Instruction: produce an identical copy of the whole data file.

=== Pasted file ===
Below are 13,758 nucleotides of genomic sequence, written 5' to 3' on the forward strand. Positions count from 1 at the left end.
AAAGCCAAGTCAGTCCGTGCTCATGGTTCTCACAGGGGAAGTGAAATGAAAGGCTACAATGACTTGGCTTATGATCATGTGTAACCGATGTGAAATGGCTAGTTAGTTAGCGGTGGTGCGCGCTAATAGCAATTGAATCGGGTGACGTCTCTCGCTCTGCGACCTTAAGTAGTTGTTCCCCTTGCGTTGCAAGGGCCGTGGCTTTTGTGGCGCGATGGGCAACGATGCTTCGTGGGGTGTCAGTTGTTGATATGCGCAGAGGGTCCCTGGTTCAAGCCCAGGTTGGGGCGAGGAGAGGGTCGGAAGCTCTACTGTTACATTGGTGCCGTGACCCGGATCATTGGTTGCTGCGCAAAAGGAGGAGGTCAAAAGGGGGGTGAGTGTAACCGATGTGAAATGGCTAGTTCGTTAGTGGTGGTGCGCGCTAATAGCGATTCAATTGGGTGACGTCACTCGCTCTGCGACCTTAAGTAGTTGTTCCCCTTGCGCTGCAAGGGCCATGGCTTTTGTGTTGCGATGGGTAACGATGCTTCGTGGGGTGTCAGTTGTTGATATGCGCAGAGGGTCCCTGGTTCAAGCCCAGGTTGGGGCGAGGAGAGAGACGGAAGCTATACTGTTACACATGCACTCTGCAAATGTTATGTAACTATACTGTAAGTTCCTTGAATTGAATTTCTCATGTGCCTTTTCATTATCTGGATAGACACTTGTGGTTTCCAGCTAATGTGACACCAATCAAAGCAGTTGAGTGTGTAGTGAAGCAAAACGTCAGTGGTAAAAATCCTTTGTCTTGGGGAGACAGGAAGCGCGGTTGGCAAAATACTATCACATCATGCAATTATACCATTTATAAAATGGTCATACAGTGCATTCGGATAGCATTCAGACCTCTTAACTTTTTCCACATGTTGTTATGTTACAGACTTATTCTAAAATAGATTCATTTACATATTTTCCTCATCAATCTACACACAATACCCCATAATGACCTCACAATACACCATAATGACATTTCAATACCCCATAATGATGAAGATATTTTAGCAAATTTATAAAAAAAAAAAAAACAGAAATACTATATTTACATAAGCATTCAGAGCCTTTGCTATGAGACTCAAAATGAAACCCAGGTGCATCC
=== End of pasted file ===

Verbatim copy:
Below are 13,758 nucleotides of genomic sequence, written 5' to 3' on the forward strand. Positions count from 1 at the left end.
AAAGCCAAGTCAGTCCGTGCTCATGGTTCTCACAGGGGAAGTGAAATGAAAGGCTACAATGACTTGGCTTATGATCATGTGTAACCGATGTGAAATGGCTAGTTAGTTAGCGGTGGTGCGCGCTAATAGCAATTGAATCGGGTGACGTCTCTCGCTCTGCGACCTTAAGTAGTTGTTCCCCTTGCGTTGCAAGGGCCGTGGCTTTTGTGGCGCGATGGGCAACGATGCTTCGTGGGGTGTCAGTTGTTGATATGCGCAGAGGGTCCCTGGTTCAAGCCCAGGTTGGGGCGAGGAGAGGGTCGGAAGCTCTACTGTTACATTGGTGCCGTGACCCGGATCATTGGTTGCTGCGCAAAAGGAGGAGGTCAAAAGGGGGGTGAGTGTAACCGATGTGAAATGGCTAGTTCGTTAGTGGTGGTGCGCGCTAATAGCGATTCAATTGGGTGACGTCACTCGCTCTGCGACCTTAAGTAGTTGTTCCCCTTGCGCTGCAAGGGCCATGGCTTTTGTGTTGCGATGGGTAACGATGCTTCGTGGGGTGTCAGTTGTTGATATGCGCAGAGGGTCCCTGGTTCAAGCCCAGGTTGGGGCGAGGAGAGAGACGGAAGCTATACTGTTACACATGCACTCTGCAAATGTTATGTAACTATACTGTAAGTTCCTTGAATTGAATTTCTCATGTGCCTTTTCATTATCTGGATAGACACTTGTGGTTTCCAGCTAATGTGACACCAATCAAAGCAGTTGAGTGTGTAGTGAAGCAAAACGTCAGTGGTAAAAATCCTTTGTCTTGGGGAGACAGGAAGCGCGGTTGGCAAAATACTATCACATCATGCAATTATACCATTTATAAAATGGTCATACAGTGCATTCGGATAGCATTCAGACCTCTTAACTTTTTCCACATGTTGTTATGTTACAGACTTATTCTAAAATAGATTCATTTACATATTTTCCTCATCAATCTACACACAATACCCCATAATGACCTCACAATACACCATAATGACATTTCAATACCCCATAATGATGAAGATATTTTAGCAAATTTATAAAAAAAAAAAAAACAGAAATACTATATTTACATAAGCATTCAGAGCCTTTGCTATGAGACTCAAAATGAAACCCAGGTGCATCC